Around the mid of the first half of the 20th century, two men started on their poetic journey in Kashmiri. Both began as romantics. The younger of the two, Abdul Ahad Azad, began first and the older Ghulam Ahmad Mahjuur a few years later. Together they dominated the Kashmiri poetry during this half of the century. Other poets faded in comparison while the poesy moulded itself in tune with the thoughts and currents they espoused.
Azad, the younger poet, died before the century reached its mid. Over that short period of about three decades he transcended romanticism, traversed humanism and extended his poesy to give love – Lool – a universality of content and import. From short gazls of a dozen or so disjointed couplets, he wrote long poems extending to scores of stanzas focused on a single subject, turning poesy into a dialogue of matter, man and divinity. His da’riyaav – the river – is a modern classic, about which it is said that had he written nothing else this single poem would have sufficed to give him poetic immortality.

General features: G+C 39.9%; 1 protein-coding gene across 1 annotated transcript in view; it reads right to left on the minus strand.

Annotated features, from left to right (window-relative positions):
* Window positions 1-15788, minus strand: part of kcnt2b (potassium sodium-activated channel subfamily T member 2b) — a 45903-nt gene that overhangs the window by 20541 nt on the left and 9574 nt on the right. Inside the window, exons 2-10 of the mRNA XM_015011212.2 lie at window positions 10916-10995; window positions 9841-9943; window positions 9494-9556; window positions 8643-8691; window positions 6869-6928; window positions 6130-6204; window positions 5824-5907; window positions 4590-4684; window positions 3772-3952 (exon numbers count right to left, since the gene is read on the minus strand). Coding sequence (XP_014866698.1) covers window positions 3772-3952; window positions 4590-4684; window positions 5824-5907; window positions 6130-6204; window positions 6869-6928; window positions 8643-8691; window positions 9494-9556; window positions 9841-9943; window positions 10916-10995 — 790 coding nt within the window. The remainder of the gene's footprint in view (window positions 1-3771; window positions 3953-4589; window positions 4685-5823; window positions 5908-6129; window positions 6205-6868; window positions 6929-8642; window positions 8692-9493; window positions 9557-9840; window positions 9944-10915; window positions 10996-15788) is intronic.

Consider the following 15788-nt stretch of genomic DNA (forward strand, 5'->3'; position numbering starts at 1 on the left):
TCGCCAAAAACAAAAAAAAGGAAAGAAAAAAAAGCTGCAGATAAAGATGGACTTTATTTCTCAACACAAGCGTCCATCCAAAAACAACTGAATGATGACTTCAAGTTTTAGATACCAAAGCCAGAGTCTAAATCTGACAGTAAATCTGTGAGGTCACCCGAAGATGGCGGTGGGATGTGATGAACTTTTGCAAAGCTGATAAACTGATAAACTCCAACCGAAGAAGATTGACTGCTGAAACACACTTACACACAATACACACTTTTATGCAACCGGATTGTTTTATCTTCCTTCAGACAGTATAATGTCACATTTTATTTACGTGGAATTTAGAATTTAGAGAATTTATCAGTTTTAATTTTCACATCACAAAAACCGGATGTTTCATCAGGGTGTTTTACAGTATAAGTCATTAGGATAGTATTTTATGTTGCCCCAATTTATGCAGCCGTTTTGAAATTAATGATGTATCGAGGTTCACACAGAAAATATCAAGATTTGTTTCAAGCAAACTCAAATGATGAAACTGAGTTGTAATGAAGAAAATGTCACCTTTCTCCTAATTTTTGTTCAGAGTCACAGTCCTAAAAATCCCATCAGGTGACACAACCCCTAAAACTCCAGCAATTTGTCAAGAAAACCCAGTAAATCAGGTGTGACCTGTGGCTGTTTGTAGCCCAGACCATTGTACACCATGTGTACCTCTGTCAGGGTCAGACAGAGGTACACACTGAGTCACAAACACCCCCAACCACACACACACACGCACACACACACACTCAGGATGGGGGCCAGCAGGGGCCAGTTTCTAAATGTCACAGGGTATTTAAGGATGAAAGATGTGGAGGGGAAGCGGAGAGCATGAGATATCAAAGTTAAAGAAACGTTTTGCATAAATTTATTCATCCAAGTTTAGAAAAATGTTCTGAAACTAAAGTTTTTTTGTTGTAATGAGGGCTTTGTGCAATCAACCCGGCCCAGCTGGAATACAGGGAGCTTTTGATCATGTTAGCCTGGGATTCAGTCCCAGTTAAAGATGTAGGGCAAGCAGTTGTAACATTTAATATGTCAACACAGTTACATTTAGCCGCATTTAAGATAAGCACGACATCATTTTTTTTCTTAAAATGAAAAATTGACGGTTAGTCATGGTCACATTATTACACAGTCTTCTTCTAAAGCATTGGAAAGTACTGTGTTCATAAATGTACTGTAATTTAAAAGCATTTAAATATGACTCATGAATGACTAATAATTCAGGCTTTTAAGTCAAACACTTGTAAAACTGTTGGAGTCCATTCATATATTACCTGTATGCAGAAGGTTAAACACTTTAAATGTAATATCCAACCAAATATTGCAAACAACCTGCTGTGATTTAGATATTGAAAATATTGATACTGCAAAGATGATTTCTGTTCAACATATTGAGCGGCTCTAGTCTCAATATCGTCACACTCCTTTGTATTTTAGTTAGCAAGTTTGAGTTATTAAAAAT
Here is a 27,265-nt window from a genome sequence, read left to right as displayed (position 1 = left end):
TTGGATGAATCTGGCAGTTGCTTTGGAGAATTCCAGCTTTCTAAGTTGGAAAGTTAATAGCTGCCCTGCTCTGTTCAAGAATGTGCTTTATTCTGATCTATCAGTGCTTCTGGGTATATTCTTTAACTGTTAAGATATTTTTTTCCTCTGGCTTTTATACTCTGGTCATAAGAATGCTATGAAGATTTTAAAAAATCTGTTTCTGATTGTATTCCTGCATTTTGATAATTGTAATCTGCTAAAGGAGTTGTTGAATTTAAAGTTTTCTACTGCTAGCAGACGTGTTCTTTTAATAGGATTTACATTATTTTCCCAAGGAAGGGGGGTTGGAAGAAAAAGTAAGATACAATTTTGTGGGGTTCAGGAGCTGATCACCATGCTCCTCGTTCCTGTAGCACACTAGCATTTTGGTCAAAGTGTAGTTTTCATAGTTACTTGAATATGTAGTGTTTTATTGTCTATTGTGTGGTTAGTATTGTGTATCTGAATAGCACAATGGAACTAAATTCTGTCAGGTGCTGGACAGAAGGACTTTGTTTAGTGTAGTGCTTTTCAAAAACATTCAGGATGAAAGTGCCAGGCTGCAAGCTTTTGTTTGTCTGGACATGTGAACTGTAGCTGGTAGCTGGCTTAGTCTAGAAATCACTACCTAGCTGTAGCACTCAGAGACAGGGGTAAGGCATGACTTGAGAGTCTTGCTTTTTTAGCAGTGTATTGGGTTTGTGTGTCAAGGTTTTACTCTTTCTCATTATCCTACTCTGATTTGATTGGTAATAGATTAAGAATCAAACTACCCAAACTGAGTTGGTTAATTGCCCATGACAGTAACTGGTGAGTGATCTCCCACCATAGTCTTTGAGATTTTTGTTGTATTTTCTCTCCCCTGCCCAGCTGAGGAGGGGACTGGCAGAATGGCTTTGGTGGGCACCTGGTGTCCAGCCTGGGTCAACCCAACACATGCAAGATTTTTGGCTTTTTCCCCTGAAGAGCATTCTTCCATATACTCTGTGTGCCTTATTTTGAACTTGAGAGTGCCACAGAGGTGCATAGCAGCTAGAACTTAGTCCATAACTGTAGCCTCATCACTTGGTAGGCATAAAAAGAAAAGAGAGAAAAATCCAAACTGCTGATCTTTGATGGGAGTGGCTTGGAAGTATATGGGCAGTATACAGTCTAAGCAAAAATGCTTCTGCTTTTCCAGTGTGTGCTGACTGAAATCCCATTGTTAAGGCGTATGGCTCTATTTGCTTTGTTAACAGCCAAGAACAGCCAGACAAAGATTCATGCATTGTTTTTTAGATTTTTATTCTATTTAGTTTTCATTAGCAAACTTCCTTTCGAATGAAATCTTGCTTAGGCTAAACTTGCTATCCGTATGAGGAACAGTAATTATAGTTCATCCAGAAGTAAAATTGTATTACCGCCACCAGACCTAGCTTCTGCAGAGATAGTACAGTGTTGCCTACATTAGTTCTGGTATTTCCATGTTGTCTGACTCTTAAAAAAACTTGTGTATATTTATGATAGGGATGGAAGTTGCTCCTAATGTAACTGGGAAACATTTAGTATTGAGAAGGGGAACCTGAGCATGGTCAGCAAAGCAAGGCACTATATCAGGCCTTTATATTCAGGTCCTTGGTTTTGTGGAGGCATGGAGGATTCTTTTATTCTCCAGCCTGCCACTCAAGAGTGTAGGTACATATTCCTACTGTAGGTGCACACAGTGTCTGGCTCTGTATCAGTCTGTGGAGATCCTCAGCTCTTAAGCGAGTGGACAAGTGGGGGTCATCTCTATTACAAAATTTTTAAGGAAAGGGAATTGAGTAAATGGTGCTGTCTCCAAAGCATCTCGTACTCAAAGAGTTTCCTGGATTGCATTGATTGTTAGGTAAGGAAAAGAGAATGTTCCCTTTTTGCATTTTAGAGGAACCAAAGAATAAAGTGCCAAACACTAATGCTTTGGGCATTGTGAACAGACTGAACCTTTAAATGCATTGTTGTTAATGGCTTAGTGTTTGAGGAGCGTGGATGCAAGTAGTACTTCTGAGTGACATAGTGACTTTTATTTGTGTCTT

Azad wrote more, much more, welding romance, history and philosophy into a powerful potion of all encompassing love, Lool. This work is an English rendering of the major poetic output of Azad. Translated in rhyming English verse, it lays especial emphasis on presenting Azad’s thought and content as faithfully as a translation would allow. To enhance the import, especially for the Kashmiri knowing audience, the poems have been given in original Kashmiri, in English alphabet in a reader-friendly modification, the Rationalized Roman for Kashmiri (RRK), devised by the translator, Dr R L Bhat.